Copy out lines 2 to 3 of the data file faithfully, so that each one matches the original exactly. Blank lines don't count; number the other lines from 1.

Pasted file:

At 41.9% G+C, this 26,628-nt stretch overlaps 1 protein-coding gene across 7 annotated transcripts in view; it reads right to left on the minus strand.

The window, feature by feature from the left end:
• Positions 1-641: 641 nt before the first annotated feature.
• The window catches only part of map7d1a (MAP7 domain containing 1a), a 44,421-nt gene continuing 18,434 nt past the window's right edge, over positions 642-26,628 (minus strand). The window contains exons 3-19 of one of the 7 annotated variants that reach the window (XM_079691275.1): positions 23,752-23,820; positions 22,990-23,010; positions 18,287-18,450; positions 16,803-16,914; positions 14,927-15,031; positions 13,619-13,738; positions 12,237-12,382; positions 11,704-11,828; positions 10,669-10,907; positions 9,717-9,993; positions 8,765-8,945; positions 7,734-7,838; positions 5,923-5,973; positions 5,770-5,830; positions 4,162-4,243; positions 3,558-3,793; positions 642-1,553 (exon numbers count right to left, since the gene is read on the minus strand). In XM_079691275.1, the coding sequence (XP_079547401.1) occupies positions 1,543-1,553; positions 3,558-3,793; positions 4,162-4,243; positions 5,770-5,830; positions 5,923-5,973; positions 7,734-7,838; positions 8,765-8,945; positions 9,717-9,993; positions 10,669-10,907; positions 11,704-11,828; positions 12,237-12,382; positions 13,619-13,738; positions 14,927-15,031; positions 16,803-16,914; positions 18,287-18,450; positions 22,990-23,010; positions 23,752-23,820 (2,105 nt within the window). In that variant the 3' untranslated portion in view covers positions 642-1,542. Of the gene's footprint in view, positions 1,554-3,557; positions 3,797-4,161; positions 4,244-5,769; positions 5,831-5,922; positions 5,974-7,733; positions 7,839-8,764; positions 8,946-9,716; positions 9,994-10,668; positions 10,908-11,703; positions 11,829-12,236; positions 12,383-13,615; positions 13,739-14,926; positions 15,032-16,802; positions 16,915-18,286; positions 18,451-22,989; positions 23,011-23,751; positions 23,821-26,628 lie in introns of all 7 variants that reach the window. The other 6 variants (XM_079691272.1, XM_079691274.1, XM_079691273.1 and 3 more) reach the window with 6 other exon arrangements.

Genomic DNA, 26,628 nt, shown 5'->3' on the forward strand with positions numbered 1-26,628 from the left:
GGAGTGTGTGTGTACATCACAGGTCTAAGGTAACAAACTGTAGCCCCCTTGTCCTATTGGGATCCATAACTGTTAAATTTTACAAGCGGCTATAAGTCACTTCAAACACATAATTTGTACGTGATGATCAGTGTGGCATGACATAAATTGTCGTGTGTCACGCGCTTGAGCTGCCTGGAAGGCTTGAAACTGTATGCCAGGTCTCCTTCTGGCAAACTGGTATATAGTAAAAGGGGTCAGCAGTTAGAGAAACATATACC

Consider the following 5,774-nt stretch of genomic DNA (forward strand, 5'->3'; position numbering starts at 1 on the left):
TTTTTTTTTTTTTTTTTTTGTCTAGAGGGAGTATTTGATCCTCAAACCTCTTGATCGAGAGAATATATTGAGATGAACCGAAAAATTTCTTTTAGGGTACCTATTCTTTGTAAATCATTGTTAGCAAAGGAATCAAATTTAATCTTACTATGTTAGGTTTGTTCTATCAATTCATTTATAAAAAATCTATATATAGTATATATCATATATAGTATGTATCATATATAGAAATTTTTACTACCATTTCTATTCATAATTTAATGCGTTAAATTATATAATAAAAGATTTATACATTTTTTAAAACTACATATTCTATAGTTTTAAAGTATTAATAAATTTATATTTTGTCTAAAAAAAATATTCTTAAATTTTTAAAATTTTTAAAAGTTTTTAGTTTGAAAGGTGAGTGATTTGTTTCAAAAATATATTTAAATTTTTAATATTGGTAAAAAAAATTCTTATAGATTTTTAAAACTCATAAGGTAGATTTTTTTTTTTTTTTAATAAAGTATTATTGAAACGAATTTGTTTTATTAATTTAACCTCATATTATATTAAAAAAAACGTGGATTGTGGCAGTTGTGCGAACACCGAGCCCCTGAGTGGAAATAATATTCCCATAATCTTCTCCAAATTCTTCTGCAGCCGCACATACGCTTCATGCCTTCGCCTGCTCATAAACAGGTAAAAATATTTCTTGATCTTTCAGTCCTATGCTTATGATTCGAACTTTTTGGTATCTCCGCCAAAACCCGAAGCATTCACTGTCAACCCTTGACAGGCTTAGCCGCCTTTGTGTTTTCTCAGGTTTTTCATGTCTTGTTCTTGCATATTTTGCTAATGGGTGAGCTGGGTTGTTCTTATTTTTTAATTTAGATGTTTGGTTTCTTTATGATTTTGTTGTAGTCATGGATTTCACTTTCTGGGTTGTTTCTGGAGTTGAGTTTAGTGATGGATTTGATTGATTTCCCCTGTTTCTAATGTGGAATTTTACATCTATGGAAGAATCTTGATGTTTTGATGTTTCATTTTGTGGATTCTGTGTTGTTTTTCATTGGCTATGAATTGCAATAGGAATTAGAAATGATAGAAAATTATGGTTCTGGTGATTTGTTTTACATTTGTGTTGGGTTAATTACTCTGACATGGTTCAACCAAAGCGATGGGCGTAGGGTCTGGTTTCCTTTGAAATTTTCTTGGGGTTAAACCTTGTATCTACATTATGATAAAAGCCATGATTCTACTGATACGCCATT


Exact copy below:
The window, feature by feature from the left end:
• Positions 1-641: 641 nt before the first annotated feature.